SEO Rank Monitor
URL: http://www.seorankmonitor.com/
Cost: $19/ month, monitor up to 100 keywords on a single domain

This standalone web-based tool features the same sort of functionality as the SEOMoz and Raven tools, and also features Google Analytics integration.

SEOBook.com Rank Checker
URL: http://tools.seobook.com/firefox/rank-checker/
Cost: Free Firefox plugin, requires SEOBook.com account

Unlike the other tools I’ve mentioned, this free Firefox plugin runs within your web browser rather than a dedicated server, so you can only collect data from a single computer.  It doesn’t produce any fancy graphs, but does feature CSV export for the Excel set.

Also, with its myriad of customizable options this tool is probably geared more towards the geekier among us.

All of these tools feature either free options or free trials, so what are you waiting for?  Get started tracking your site’s rankings today.


Delicious New Ways to Find Niche Story Ideas

November 11, 2009

A tried and true technique in the world of public relations is to hook your news to a popular story.  Many experienced PR practitioners are great at this, but in today’s media world, narrowly targeted and easily accessible ‘hit’ stories are often overlooked.  However, building off these hits or using them for PR inspiration can be easy if you know where to look.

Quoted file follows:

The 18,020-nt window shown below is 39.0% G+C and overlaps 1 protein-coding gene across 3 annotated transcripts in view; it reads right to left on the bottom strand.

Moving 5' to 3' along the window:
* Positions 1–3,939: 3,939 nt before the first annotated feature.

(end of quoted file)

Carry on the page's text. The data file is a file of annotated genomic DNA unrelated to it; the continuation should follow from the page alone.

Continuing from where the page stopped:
Take this page on delicious.com, for instance.  If you are an experienced Delicious user, you can gather a lot of information on what to expect simply from the URL: http://delicious.com/popular/publicrelations

Delicious.com Screenshot

Translated into plain English, this page is composed of recently popular web pages that have been tagged with ‘Public Relations’ by Delicious users.  One article that immediately jumps out to me is the AdAge piece about PR Managers converging on Marketing.  Perhaps we can reference it or build off of it in a future press release, webinar, blog post, or newsletter item.

You can browse Delicious’ popular listings for any relevant tag and find inspiration and topics that people are interested in right now.

Another great place to look is Tweetmeme.com.  Tweetmeme collects and categorizes ‘tweets’ across Twitter to determine what webpages are getting popular or have been popular in the last day or week based on the number of ‘tweets’ and ‘retweets’ including the same webpage.  You can either browse by category or search based on keywords, but be sure to select ‘Top in 24 Hours’ or ‘Top in 7 Days’ to see the most popular stories.  Below is a recent screenshot of the Technology News category.

Tweetmeme.com Screenshot